The nervous system contains millions of nerve cells or neurones. These form a network throughout the body collecting and transmitting sensory and motor information from every organ and muscle in the body. Although they are typical cells in some ways, having a nucleus, cytoplasm and a cell membrane, nerve cells have a distinctive appearance and function.

Neurones do differ from other cells in one important way; they cannot reproduce. This ensures that the integrated structure of the nervous system is not disrupted by the formation of any new circuits, but it also means that damaged nerves cannot be replaced.

Neuronal structure

Neurones have a small nucleus but a relatively large number of energy-producing mitochondria and an extensive network of protein-producing endoplasmic reticulum. Every nerve cell has a cell body with hundreds of short, branching extensions or dendrites that receive information from other neurones and a single long extension or axon that conducts outgoing information. The longest axons in the body can reach a metre or more in length, such as those from neurones in the spinal cord to muscles in the feet.

The end of the axon (the axon terminal) is adapted to transmit impulses to other neurones or target cells such as muscle fibres. These connections or synapses are not direct, as electrical connections have to be. Instead there is a tiny gap called a synaptic cleft that separates the cells.

There are two types of nerve - myelinated and unmyelinated. This refers to the presence or absence of a protective sheath of white insulating material or myelin. Myelin is not continuous, like the insulation on electrical cable, but has gaps at regular intervals, called Nodes of Ranvier. Certain areas of the CNS contain only myelinated nerves. These areas are described as 'white matter'. 'Grey matter' only contains unmyelinated nerves

Nerve impulse transmission

A nerve impulse is essentially electrical. The cell membrane is 'excitable' and, when stimulated by an incoming message or triggered by a receptor or nerve ending it generates an impulse or a series of them, depending on how strong the stimulation is. The unmyelinated nerves act like electrical cable. An impulse travels along the full length of the axon. In myelinated nerves, the impulse travels faster, by jumping from one Node of Ranvier to the next.

The impulse itself is produced by means of rapid changes in the concentration of sodium and potassium ions inside and outside the neurone. Reversing these changes to get ready for the next impulse takes time and uses energy.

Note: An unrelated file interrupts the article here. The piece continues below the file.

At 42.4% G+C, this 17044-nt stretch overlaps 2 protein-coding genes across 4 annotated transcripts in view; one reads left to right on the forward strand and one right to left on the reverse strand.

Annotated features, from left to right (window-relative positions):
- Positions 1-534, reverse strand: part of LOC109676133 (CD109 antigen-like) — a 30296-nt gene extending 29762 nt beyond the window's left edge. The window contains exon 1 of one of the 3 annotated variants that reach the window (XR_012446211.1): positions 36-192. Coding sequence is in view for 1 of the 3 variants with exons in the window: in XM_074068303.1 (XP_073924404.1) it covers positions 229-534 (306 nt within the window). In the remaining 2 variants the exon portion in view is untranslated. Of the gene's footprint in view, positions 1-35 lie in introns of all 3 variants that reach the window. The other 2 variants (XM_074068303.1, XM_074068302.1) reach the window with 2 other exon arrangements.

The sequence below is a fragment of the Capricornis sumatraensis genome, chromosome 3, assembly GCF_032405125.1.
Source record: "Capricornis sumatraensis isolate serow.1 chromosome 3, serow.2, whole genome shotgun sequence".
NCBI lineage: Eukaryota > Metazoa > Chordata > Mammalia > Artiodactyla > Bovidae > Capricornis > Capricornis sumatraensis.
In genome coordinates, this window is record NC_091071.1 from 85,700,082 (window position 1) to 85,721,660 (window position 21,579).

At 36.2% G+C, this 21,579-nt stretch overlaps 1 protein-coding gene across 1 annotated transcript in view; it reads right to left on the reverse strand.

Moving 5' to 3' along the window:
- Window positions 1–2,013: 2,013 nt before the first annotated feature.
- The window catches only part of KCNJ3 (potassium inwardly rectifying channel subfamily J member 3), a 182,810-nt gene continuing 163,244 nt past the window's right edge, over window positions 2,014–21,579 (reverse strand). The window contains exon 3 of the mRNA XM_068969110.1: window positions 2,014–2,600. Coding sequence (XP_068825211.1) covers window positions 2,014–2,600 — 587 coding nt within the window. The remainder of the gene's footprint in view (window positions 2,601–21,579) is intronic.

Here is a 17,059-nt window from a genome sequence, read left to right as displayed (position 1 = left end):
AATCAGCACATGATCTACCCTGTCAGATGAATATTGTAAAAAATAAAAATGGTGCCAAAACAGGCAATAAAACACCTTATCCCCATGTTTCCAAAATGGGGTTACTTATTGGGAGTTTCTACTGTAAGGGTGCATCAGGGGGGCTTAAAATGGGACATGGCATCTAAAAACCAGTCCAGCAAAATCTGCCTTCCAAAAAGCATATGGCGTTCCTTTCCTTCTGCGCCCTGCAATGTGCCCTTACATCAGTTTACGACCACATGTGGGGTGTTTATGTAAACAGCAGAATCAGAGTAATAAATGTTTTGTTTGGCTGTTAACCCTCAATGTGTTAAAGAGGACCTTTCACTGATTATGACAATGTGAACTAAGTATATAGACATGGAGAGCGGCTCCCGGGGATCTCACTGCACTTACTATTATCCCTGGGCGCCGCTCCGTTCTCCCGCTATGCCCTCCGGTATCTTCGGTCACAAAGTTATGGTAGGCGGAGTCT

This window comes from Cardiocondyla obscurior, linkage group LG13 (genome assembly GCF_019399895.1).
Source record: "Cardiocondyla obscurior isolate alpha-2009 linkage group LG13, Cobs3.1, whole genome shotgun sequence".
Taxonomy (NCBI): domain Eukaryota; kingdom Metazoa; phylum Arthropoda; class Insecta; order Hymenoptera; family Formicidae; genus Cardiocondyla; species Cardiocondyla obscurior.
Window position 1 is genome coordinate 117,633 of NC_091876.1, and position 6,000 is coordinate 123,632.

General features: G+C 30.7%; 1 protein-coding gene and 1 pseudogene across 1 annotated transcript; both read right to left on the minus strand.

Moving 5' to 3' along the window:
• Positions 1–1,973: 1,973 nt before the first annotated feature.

Although transmission along the axon involves electrical energy, a chemical messenger or neurotransmitter is released to cross the synaptic cleft and carry the impulse to the next cell. Specialised proteins in the cell membrane act as receptors for these chemical messengers.


Synaptic transmission

A neurotransmitter is involved in every receptor to nerve, nerve to nerve or nerve to muscle transmission, or action potential. There are several neurotransmitters in the human nervous system but they all operate in a similar way. When the nerve impulse reaches the end of the presynaptic axon, it releases the neurotransmitter from storage vesicles. The neurotransmitter molecules then diffuse across the synaptic cleft and interact with receptors in the postsynaptic cell, to stimulate a new action potential and continue the impulse. Transmission of impulses is always one way only.

After triggering the new impulse, neurotransmitters are either actively transported back to the presynaptic membrane and stored again in vesicles or are metabolised by enzymes.


In different areas of the brain and in different neuronal pathways around the body, different neurotransmitters are involved. These include

Acetyl choline is the only neurotransmitter used by the parasympathetic system while the amines noradrenaline and dopamine mainly occur in the sympathetic system.

Imbalances or disturbances in neurotransmitter function are the underlying cause of illnesses such as depression (noradrenaline and 5-HT) and Parkinson's disease (dopamine). Fortunately, neurotransmitter imbalances are relatively easy to alter and increasingly effective drugs have been developed in recent years for many illnesses.

Glial cells (neuroglia)

These cells are indispensable helpers for the neurones. There are roughly ten times as many glial cells as neurones, divided into three types

The astrocytes are star shaped and about the same size as neurones. They have many radiating, branched extensions and fit between the neurones and the capillaries supplying them. Astrocytes are involved in the exchange of substances between neurone and capillary.

Oligodendrites are smaller than astrocytes and have fewer, shorter extensions. They are involved in the formation of the myelin sheath around neurones.

Microglial cells are the smallest of these helper cells. They use their cell membrane extensions to move through nerve tissue, rather like spiders. These cells remove any damaged or dead neurones and other tissue.